Many afflicted countries are now under lockdown or have severe travel restrictions. This is an effort to break the chain of transmission of the virus. Controlling the infection by imposing severe restrictions on travel and social contacts can be viewed as the main strategy, primarily benefiting the elderly and those with chronic comorbid conditions [55]. Screening for the virus safely and enforcing isolation of confirmed cases can also prevent short- and long-term adverse outcomes of this pandemic [56]. However, an analysis of the transmission of COVID-19 in China in January–February 2020 revealed that 86% of subjects potentially contracted the virus from patients with no or minimal symptoms, pointing to the difficulties of containing the virus spread [57]. Recently, the prolonged excretion of SARS-CoV-2 in feces for a mean period of 4 weeks has been documented, which further present difficulties in attempts to limit the community spread of disease [58]. These recent findings also point to the urgent need to develop and experiment with SARS-CoV-2 vaccines that may prevent further seasonal outbreaks of the infection. Experts also proposed a hypothesis that measles and rubella vaccines may generate cross-resistance against SARS-CoV-2, which is based on the observations that Chinese children vaccinated against measles are less vulnerable to COVID-19 than the elderly; these merit further exploration [59]. Given the dynamics of the influenza outbreaks in the early twentieth century [60], it is possible to predict a temporary remission in the COVID-19 pandemic in the coming summer months. High temperatures and heat waves are expected to minimize virulence of SARS-CoV-2. Other factors such as increased daytime hours and increased ultraviolet exposure may also exert additive beneficial effects [61].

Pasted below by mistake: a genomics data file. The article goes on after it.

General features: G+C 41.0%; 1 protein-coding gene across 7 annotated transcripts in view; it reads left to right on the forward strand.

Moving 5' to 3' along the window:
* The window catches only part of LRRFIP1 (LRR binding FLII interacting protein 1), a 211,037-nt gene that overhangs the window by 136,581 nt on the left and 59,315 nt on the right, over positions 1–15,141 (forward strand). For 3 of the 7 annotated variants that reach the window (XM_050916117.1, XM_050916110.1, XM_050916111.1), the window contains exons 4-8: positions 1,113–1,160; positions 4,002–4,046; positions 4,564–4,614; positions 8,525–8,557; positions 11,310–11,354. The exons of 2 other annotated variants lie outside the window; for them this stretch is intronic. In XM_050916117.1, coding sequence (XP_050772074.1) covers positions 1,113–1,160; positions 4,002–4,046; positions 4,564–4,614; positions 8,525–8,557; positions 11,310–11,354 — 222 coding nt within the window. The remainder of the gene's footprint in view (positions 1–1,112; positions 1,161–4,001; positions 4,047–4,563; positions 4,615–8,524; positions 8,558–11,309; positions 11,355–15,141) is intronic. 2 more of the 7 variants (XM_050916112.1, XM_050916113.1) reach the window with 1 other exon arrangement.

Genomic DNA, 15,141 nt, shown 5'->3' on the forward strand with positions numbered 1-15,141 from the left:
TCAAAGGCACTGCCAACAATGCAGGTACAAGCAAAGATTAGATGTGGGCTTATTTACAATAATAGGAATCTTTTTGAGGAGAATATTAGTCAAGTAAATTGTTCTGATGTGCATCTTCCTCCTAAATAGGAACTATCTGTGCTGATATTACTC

To sum up, rheumatologists should closely monitor current COVID-19 pandemic, raise the global awareness of the virus characteristics and its targets, and explore strategies to minimize the incidence of severe cases. While waiting for evidence-based recommendations, empirical preventive measures should be implemented. Relying on expert opinion and rapidly accumulating evidence is currently the best way to avoid major mistakes. Balanced and well-informed actions by all specialists and the whole society are urgently needed. It is also important to be aware of the ongoing postulates regarding potential immune-mediated injury in severe COVID-19 akin to secondary HLH. In such situations, rheumatologists may be called upon to decide on appropriate immunosuppressive strategies, and such decisions may need to be taken on a case-to-case basis, in the face of limited evidence to guide them.